About four consortiums consisting of Chinese investors had approached AIG with offers to buy a stake in American International Assurance, sources previously told Reuters.
AIG declined to comment.
AIA's IPO is expected to raise about $15 billion (9.7 billion pounds) through a Hong Kong listing by late October or early November, in what could be the biggest IPO on the Hong Kong stock exchange. The tight schedule for the IPO left little room for strategic investors to conduct due diligence leading to the process being scrapped, the source said.
Reuters reported on Wednesday that AIG was set to decide on pre-IPO stakes by early next week, although expectations were running low for a deal to be struck.
The focus will now shift to discussions over selling cornerstone stakes in AIA. The success of AIA's IPO will hinge largely on demand from cornerstone investors, as was seen in the record-breaking IPO of Agricultural Bank of China Ltd last month.
Several sovereign wealth funds from Asia and the Middle East, and Hong Kong business tycoons have expressed interest in cornerstone stakes in AIA, sources have previously told Reuters.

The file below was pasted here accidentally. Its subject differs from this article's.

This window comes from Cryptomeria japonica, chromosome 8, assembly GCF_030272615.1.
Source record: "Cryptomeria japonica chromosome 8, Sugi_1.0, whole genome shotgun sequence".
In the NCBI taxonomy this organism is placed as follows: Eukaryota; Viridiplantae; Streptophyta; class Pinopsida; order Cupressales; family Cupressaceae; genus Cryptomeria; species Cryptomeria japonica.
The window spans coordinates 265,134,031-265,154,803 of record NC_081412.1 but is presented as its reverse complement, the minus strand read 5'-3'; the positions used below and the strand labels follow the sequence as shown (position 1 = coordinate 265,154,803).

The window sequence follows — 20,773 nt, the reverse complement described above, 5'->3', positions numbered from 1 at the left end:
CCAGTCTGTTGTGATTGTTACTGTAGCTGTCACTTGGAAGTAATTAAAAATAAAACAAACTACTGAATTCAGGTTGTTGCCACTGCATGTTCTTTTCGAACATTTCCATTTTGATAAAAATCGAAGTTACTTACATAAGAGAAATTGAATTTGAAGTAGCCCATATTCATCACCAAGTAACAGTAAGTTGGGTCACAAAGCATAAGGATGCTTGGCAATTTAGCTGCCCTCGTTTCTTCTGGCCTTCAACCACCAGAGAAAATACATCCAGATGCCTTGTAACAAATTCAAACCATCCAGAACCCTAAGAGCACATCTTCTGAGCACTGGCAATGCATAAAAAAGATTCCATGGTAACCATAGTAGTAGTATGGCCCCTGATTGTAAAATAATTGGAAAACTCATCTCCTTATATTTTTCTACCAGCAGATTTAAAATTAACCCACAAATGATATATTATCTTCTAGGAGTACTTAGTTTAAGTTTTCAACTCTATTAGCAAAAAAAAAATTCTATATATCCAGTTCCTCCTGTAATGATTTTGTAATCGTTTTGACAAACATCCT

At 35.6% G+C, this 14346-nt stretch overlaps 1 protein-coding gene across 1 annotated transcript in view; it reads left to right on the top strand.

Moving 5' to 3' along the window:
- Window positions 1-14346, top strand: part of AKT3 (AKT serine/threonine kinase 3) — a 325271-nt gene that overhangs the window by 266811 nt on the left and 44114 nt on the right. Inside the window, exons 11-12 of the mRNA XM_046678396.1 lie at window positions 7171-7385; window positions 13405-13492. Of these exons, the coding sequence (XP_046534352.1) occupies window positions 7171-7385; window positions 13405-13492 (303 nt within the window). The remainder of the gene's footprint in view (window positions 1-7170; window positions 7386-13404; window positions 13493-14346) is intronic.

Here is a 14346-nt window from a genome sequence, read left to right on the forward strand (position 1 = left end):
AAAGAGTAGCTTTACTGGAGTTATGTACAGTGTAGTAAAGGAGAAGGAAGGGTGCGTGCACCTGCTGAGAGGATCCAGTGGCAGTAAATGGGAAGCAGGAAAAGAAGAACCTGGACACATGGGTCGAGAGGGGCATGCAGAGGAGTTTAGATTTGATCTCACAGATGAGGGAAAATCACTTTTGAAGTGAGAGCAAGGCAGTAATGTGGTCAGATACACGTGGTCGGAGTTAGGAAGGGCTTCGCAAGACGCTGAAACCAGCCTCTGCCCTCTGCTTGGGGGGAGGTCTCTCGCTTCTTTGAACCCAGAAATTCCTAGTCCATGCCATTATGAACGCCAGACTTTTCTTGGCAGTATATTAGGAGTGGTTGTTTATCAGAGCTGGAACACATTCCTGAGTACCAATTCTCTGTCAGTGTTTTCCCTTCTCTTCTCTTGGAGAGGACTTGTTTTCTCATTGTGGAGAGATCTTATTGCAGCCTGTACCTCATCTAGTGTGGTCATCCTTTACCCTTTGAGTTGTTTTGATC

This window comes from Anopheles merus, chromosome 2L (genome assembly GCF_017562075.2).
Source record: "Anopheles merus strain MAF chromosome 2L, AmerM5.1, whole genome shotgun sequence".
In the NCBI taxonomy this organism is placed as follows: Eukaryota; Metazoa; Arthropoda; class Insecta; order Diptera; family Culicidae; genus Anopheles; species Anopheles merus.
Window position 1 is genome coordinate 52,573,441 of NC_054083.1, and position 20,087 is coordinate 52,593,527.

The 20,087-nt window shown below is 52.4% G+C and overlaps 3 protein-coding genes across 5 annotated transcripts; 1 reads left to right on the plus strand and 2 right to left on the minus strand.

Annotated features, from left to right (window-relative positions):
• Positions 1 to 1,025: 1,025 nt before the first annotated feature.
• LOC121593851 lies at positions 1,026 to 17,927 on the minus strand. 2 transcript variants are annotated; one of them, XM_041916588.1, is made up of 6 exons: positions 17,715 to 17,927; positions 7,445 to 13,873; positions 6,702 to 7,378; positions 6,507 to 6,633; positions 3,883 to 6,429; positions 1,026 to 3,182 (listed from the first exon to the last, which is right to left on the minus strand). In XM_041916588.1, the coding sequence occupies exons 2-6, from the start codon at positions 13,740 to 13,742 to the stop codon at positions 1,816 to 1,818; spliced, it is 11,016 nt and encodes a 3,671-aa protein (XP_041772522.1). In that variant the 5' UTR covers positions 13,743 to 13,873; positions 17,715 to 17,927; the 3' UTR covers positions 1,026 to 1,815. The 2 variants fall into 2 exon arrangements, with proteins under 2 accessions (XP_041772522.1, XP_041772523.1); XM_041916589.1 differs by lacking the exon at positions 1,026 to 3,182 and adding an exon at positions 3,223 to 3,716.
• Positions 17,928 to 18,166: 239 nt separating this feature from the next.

While, strategic investors are allotted shares at a discount, cornerstone investors agree to buy into an IPO at the price decided by the institutional book-building process. Cornerstone investors are normally barred from selling their shares for 6-12 months, while strategic investors have much longer lock-in periods.
The presence of strategic investors build confidence in the offer before it goes to institutional investors and also helps in setting a valuation benchmark.
AIG is set to name Citigroup Inc, Deutsche Bank AG, Goldman Sachs Group Inc and Morgan Stanley as joint global coordinators for the IPO, sources have previously told Reuters.
It has also kept Bank of America Corp, Credit Suisse Group AG, UBS AG, CCB International and ICBC International Holdings as bookrunners on the deal, a source familiar with the matter said on Wednesday.
The addition of these banks means AIG is sticking with the original group of underwriters for AIA, although with Citigroup and Goldman getting more responsibility, some roles have changed.
AIG, which is nearly 80 percent-owned by the U.S. government, is divesting AIA and other assets to repay taxpayers after receiving a $182.3 billion aid package at the height of the financial crisis.
(Reporting by Denny Thomas; Editing by Chris Lewis)